A Handbook for Historic Recipe Reconstruction and Cookbook Analysis: “A Hastiness of Cooks”

Did you know that you can cook from hundreds of historic cookbooks without spending a lot of money, except perhaps for your monthly internet fee? Or maybe even for free, if you use the computers at a public library?

Medieval cooking (Illustration: Courtney Nzeribe)

There are vast digital collections of historic cookbooks and manuscripts just waiting for you to use. See Online Cookbooks: Sources for an example of the wealth available to you.

Many stumbling blocks – archaic language, obtuse instructions, etc. – keep a lot of dedicated cooks, novelists, historic reenactors,  researchers, and others from using these resources for cooking or research.

Now there’s a tool that will help you in deciphering the archaic language and obtuse instructions you’ll often find in these books.

“A Hastiness of Cooks”: A Practical Handbook for Use in Deciphering the Mysteries of Historic Recipes and Cookbooks, For Living-History Reenactors, Historians, Writers, Chefs, Archaeologists, and, of Course, Cooks, is now available in both paperback and Kindle format. You’ll find both listed on most of Amazon’s sites, including the UK, Germany, French, Italy, Japan, Australia, and the US.

With “A Hastiness of Cooks”, you’ll possess a key to a door that – once opened – will lead you into an unending garden of delights, filled not with flowers, but with the words and wisdom of cooks and writers and cultures long gone.

All illustrations by Courtney Nzeribe.

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“A Hastiness of Cooks”: A How-to Handbook for Lovers of Historic Cooking and Cookbooks

You’re probably wondering what “A Hastiness of Cooks” means. Read the following definition and you’ll see why the phrase inspired me in writing my new book, “A Hastiness of Cooks“:

A word game, popular in the great households of late medieval England, had at its heart the creation of collective nouns. In the lists of these names, alongside the laughter of hostellers, the glossing of taverners, the promise of tapsters and the fighting of beggars, were household references – a carve of pantlers (who looked after the bread), a credence of servers, (‘credence’ was the process of tasting or ‘assaying’ foods against poison), a provision of stewards of household – and a hastiness of cooks. The pressures of the medieval kitchen, the precipitate hurry and irritation of the cooks are all captured in the medieval meanings of ‘hastiness’.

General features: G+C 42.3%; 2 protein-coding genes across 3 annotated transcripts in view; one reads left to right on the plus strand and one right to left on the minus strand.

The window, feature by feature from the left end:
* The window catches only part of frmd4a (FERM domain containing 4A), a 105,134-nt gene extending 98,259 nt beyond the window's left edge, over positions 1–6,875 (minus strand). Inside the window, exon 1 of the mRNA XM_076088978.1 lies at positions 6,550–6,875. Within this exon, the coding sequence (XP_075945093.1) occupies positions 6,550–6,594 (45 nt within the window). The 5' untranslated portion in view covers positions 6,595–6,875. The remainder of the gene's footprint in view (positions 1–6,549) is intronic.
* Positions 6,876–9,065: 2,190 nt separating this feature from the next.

~ C. M. Woolgar, The Culture of Food in England, 1200 – 1500

You’ll find many cookbooks today filled with recreated, or “redacted,” recipes. Authors provide few details on just how to recreate the original recipes, usually opting to present you with the done deal, a modern and do-able recipe springing forth from the pages.

So you follow the recipes provided by the author. Perhaps the thought of recreating these recipes yourself seems out of reach, even daunting. Examining the original sources, deciphering the archaic language, gleaning the essence of kitchens past, well, it can be a bit much.

But can you be sure of historical accuracy – or close – in those recipes you see in all those cookbooks?*

That’s why I’ve written “A Hastiness of Cooks,” a handbook for anyone interested in exploring food from the past.

By the time you’ve finished reading “A Hastiness of Cooks,” you will be able to 1) recreate period recipes and 2) analyze the subtexts of historic cookbooks. You will then possess a key, one that leads to opening the books of secrets, making you less dependent upon the authors of those cookery books filled with their interpretations of historic cookery books. Your culinary repertoire will expand – and so will your understanding of the culinary past.

If you’re a writer of historical fiction, a chef, food writer, historian, archaeologist, museum docent, reenactor of historical events, Medieval and Renaissance Fair enthusiast, artists, and, of course, just a plain cook, you’ll want a copy of “A Hastiness of Cooks” sitting on the shelf, next to the rest of your books about food and cooking.

Anticipated publication date is April 15, 2019.**

*Note that you will never achieve true authenticity – whatever that means! Soil, plant and animal varieties, wood for cooking, etc., etc., all these factors cannot be recreated down to the smallest detail. BUT you can approximate the same foods eaten by lords and nobles and ladies of the past.

Frontispiece to “A Hastiness of Cook” (Illustration by Courtney Nzeribe)

Welcome to Turquoise Moon Press

Welcome !

We’re busy preparing for the launch of  A Hastiness of Cooks on November 15. (Click HERE to view front and back covers.)

You might ask what on earth does “A Hastiness of Cooks” mean?

Well, let’s allow Dr. C. M. Woolgar to explain the phrase “A Hastiness of Cooks”

 A word game, popular in the great households of late medieval England, had at its heart the creation of collective nouns. In the lists of these names, alongside the laughter of hostellers, the glossing of taverners, the promise of tapsters and the fighting of beggars, were household references – a carve of pantlers (who looked after the bread), a credence of servers, (‘credence’ was the process of tasting or ‘assaying’ foods against poison), a provision of stewards of household – and a hastiness of cooks. The pressures of the medieval kitchen, the precipitate hurry and irritation of the cooks are all captured in the medieval meanings of ‘hastiness’.

~ C. M. Woolgar, The Culture of Food in England, 1200 – 1500

 

Illustration by Courtney Nzeribe